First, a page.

At the shows in the institutions the art is increasingly skillful. One surprising factor has been immigrating Chinese artists, classically trained and seeing the terrain with new eyes. Another has been the influx to the field of cartoonists, most often the people who invented and replicated the backgrounds now drawn by computers. They are also skilled and have a kind of romantic aesthetic that goes well with Western subject matter. I hadn’t realized how many there were until I read the bios in the latest Cowboy Artists of America catalogue. I sometimes wonder whether the action isn’t with the teachers of wannabe artists, rather like the teachers of wannabe writers.

The CAA, which now often drops the second A, has had its troubles with the “arc” because of aging membership. The original group was knitted together both through friendship and from loyalty to their career-changing impact on the fortunes of cowboy artists. By joining with Dean Krakel and the Cowboy Hall of Fame, they achieved “critical mass” as a movement and respectability for pictures that appealed to a lot of rough-hewn shirt-sleeve millionaire buyers who needed to show they had “culture.” Now the founders are much outnumbered by a second and third generation of artists -- some of them literally the sons (no daughters) of the founders -- and far more competitive with each other. (Dean Krakel has been gone a while and the Cowboy Hall of Fame has changed its name again.)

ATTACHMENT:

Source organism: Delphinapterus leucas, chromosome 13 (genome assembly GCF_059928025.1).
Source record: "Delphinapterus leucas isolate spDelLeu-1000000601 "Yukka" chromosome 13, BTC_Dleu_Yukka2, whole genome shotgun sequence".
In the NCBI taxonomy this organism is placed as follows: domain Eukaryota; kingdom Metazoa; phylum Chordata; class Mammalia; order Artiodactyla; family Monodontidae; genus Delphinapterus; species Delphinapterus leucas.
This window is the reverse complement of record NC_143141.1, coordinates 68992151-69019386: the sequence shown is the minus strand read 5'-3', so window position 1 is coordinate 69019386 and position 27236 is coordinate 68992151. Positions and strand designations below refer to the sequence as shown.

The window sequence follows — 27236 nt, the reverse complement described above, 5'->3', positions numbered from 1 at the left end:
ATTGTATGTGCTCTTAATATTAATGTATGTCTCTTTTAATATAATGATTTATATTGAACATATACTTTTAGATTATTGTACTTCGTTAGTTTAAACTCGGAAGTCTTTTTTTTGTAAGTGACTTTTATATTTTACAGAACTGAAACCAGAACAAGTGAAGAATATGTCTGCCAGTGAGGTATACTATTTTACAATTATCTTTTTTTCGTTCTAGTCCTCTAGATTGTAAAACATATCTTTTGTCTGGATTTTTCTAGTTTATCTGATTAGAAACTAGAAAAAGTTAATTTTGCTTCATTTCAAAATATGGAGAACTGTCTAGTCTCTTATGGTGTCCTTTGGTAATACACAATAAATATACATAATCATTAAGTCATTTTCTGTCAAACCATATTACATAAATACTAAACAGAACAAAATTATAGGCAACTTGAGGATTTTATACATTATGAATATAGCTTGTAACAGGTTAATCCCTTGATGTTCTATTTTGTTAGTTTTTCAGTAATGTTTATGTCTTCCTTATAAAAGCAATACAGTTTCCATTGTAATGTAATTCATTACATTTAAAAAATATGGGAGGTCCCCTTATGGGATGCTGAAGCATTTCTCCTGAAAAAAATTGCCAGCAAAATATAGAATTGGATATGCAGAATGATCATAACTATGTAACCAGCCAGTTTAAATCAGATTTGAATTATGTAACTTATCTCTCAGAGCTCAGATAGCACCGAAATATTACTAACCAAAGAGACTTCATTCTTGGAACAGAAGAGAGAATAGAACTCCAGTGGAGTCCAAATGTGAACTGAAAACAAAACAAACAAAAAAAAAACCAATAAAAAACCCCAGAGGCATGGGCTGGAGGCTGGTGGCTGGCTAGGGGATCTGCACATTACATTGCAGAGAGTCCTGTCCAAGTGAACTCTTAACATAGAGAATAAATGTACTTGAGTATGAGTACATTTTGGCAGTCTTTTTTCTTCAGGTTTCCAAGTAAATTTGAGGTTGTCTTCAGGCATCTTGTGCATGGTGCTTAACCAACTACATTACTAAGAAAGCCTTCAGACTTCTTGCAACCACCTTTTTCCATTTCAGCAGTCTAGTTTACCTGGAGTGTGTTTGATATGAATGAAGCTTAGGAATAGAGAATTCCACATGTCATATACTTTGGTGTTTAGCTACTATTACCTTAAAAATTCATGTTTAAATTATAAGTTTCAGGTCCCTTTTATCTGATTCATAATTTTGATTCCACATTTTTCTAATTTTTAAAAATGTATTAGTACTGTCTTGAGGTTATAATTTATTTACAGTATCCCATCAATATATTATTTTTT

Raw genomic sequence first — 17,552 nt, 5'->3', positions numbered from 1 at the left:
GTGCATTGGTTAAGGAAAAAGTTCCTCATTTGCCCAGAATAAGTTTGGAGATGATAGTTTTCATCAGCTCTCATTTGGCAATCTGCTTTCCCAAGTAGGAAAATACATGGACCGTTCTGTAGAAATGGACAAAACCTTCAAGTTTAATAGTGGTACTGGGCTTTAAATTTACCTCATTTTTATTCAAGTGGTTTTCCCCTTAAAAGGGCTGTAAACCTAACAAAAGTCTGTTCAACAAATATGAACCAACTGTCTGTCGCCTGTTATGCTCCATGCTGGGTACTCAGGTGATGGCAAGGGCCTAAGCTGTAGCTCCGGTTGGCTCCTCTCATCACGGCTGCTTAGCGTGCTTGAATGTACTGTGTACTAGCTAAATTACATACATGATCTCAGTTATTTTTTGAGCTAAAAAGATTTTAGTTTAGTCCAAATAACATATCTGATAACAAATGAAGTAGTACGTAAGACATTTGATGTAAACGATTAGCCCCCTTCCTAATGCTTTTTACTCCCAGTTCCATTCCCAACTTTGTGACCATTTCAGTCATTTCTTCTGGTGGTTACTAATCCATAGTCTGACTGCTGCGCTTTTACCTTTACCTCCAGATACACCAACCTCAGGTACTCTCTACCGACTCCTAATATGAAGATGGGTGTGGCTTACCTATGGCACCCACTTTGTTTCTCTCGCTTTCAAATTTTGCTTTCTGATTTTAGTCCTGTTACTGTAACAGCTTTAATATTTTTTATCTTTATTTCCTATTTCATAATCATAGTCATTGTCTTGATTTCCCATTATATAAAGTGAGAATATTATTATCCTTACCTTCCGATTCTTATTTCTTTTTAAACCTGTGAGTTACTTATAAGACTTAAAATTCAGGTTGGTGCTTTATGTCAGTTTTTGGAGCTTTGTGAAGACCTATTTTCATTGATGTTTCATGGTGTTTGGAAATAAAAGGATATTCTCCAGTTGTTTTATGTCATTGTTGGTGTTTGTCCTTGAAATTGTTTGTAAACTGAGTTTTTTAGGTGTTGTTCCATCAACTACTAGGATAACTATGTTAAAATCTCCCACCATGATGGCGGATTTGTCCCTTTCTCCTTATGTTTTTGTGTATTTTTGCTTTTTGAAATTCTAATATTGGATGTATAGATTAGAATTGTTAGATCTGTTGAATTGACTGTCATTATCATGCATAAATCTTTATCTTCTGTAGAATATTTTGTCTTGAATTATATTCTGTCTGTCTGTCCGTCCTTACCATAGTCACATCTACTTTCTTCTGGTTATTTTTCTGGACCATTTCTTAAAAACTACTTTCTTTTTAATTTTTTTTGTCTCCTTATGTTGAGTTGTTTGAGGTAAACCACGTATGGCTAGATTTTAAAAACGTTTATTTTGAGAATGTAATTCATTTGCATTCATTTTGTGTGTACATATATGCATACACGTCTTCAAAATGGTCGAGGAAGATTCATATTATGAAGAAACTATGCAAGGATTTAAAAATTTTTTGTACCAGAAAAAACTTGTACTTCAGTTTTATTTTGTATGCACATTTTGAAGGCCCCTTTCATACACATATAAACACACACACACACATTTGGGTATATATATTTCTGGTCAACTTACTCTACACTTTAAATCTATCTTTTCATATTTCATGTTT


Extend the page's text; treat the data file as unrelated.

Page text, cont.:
Experts used to argue that Remington’s art was a better investment than stocks and bonds and had a little graph to show why. But that was before the SE Asian artisans discovered that they could eyeball any statuary and create cheap equivalents that the ordinary citizen could never distinguish from the originals. A new technology uses lasers to create a replica of any three-dimensional object, including a person, so now we’re back to the kind of accusations Rodin encountered when he created “The Age of Bronze” and was accused of simply casting his model from molds applied to his body. The tiny plastic injection toy farm animals I see at Big R are often as cunningly done as many bronzes. “Cold cast” miniatures are popular. The dime stores feature clever and fairly accurate painted animals and vignettes. And a giclee print with a few judicious paint-strokes added is for most people indistinguishable from easel art.